During the reporting of this story, Joey Meyer said he hadn't talked to Dillard in many years but hoped he had overcome his troubles. Teammate Clyde Bradshaw said he had seen Dillard a few years earlier at Cummings' charity golf tournament in Milwaukee and that he was in good spirits and seemed healthy. A phone message was left with Dillard's mother in Chicago and nearly two weeks later that call was returned.
The man his teammates once called Money says he is doing well and has been clean and sober for "years.'' He was working construction after his second prison term ended, but lost that job in the economic downturn. Now he says he's ''retired.''
He has never forgotten that free throw, even with all that has passed. "I let my teammates down, I let my coach down,'' says Dillard. "And I loved Coach Ray. I let the city of Chicago down, because they all loved DePaul basketball. They embraced us because they wanted a winner. I remember we got to the airport after that game, and coach Ray walked alongside me and held my hand. Coach Ray was a man's man. He was like my father.
"But you know what?'' says Dillard. "I wasn't even nervous before that free throw. I just missed it. I remember a few years later, I was watching the NBA and Larry Bird missed a big free throw. I said 'Look at that, even Larry Bird misses free throws.' " Dillard says he lost a grown son to kidney failure last fall, but he takes joy in watching his nephew, Lorenzo Dillard, a good high school basketball player in the Chicago suburbs. And he says, for all the NCAA losses and that one free throw that he'll never forget, he would never choose a different path from the one that originally brought him to DePaul. "To this day, people recognize me,'' he says. "I'm proud of that. I'm proud of my team.''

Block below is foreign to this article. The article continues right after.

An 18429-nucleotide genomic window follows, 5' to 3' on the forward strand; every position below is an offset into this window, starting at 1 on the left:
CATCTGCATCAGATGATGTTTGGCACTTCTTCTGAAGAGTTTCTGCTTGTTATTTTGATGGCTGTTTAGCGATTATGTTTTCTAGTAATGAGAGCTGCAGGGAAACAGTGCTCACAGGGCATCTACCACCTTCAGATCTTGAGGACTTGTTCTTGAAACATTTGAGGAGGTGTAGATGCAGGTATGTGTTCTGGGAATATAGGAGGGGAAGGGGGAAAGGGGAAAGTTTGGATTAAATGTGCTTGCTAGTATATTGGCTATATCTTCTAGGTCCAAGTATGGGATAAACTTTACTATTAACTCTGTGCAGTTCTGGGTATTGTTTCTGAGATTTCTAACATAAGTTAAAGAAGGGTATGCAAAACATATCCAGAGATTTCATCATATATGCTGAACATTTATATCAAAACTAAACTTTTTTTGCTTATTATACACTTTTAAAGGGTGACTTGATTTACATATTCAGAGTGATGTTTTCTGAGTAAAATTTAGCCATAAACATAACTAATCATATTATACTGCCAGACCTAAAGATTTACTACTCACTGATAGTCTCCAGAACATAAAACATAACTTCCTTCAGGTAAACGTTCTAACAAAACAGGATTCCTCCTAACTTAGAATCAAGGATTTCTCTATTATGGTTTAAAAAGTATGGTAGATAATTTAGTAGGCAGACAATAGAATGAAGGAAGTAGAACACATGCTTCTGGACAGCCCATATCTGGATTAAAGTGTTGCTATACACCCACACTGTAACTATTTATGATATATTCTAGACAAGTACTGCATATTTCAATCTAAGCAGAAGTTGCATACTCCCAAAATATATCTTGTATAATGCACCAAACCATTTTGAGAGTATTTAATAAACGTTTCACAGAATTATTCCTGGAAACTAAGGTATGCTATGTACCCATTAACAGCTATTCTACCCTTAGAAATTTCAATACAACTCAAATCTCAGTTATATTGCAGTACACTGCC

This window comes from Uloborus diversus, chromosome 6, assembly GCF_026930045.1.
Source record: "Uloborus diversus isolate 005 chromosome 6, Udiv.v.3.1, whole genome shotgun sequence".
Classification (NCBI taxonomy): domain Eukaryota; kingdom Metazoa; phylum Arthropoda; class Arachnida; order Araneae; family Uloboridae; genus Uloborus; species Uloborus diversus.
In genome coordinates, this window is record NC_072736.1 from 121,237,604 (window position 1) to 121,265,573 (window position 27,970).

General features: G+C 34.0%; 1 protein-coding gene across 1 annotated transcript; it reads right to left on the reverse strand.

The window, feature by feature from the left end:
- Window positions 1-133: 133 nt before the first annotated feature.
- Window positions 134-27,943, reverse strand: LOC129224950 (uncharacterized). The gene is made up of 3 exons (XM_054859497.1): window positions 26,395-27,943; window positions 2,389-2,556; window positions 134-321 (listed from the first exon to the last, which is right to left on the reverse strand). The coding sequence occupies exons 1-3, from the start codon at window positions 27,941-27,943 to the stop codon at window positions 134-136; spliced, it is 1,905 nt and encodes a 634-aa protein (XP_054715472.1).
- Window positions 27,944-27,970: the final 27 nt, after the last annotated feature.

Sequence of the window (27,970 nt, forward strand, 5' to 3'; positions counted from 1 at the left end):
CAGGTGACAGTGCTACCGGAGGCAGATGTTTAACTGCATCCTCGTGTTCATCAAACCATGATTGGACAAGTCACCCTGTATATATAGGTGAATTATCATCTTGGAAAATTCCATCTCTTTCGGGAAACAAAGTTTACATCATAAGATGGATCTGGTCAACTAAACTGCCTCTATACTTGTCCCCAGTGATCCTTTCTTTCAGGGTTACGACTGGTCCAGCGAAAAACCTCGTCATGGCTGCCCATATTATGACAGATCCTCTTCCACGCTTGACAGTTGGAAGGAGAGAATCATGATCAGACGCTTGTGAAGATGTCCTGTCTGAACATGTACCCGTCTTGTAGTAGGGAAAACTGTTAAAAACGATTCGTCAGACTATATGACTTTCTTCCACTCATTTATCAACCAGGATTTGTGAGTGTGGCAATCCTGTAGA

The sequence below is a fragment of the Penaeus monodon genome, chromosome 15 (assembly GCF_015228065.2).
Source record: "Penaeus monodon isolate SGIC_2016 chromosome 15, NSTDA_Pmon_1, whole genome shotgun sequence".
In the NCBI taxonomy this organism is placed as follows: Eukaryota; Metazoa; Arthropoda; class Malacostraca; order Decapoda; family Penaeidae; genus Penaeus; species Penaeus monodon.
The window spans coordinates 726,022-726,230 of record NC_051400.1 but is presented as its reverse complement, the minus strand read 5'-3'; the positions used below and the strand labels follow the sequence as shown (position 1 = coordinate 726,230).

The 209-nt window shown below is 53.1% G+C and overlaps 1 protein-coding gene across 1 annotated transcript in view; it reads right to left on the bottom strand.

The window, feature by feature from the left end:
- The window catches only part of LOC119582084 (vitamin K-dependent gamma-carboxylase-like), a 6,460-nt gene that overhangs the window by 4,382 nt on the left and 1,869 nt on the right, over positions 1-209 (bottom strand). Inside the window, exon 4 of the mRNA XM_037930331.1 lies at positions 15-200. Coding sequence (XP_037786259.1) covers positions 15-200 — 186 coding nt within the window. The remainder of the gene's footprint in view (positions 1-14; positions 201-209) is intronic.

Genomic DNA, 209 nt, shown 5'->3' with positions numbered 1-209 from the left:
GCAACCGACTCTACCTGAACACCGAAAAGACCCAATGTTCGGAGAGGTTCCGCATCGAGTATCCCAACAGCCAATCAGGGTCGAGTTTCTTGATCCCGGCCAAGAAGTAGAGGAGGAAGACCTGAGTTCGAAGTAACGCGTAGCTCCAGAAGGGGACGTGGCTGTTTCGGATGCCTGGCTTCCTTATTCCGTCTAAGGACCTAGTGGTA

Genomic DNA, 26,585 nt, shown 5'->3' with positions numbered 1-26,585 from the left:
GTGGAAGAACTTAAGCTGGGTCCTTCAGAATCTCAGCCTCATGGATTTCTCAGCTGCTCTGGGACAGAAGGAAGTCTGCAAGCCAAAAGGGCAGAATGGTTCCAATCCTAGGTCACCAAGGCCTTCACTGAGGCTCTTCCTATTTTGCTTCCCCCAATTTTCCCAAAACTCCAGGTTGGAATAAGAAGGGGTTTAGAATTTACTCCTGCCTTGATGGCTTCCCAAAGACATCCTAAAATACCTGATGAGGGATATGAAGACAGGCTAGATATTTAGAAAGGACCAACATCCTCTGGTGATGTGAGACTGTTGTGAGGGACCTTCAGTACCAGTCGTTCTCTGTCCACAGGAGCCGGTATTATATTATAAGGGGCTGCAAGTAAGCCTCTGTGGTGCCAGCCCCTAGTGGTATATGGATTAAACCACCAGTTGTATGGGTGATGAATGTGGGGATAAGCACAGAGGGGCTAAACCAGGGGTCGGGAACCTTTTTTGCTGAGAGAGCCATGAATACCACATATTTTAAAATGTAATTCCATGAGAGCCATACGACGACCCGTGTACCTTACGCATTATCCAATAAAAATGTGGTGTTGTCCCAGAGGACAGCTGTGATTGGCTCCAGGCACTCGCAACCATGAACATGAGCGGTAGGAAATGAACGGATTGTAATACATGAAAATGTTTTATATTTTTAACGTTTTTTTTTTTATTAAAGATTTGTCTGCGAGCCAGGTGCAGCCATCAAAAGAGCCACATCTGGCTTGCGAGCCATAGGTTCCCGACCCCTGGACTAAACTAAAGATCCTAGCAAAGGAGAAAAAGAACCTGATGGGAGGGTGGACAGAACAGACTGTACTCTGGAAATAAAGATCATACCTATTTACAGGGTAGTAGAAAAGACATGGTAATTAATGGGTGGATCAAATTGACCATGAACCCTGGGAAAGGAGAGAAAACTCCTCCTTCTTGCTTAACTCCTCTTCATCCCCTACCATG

The second set of games began late in the afternoon, Eastern time, on March 14. Immediately, the Oregon State-Kansas State and Louisville-Arkansas games showed promise, although they would tick down almost in unison. Louisville had a roster of recognizable names: Rodney and Scooter McCray, Derek Smith, Poncho Wright and Jerry Eaves. Darrell Griffith had led most of them to the title in Indianapolis a year earlier.
Arkansas and coach Eddie Sutton were well-known from reaching the Final Four two years earlier with Sidney Moncrief, Marvin Delph and Ron Brewer, the so-called "Triplets.'' Louisville was seeded No. 4, with a 21-8 record, but a 14-game winning streak. Arkansas had come into the tournament seeded No. 5 at 20-7, but like Saint Joseph's, had played a preliminary round game and beaten Mercer on Thursday night.
Arkansas led by four points at the half and with 23 seconds remaining Louisville's Poncho Wright scored to bring the Cardinals within three. Arkansas' Scott Hastings immediately threw away a full-court, home run attempt and Derek Smith (who died in 1996, and whose son, Nolan, was a member of Duke's 2010 national championship team), chased down a loose ball and drilled a fallaway 15-footer to give Louisville the lead with six seconds remaining.
Marv Albert was handling the play-by-play in Austin: "Yes! Five seconds to go. Louisville by one. Timeout called by Arkansas.'' In Los Angeles, Kansas State was running clock, tied with Oregon State. Ohlmeyer called for a switch, and Aagaard made it.
Albert: "Right here, let's go back to New York. Here's Bryant Gumbel.''
Gumbel was sitting at a desk, wearing a blue blazer with a giant NBC logo on the breast pocket and a yellow power tie. Over his right shoulder was a thick, square television set displaying the NCAA symbol. Gumbel: "OK Marv Albert, we'll be checking back with you in just one minute. We've got another barnburner going on at Pauley Pavilion. Kansas State, Oregon State all tied up at 48 and Oregon State has lost Steve Johnson to fouls. Let's go to Jay Randolph and Steve Grote.''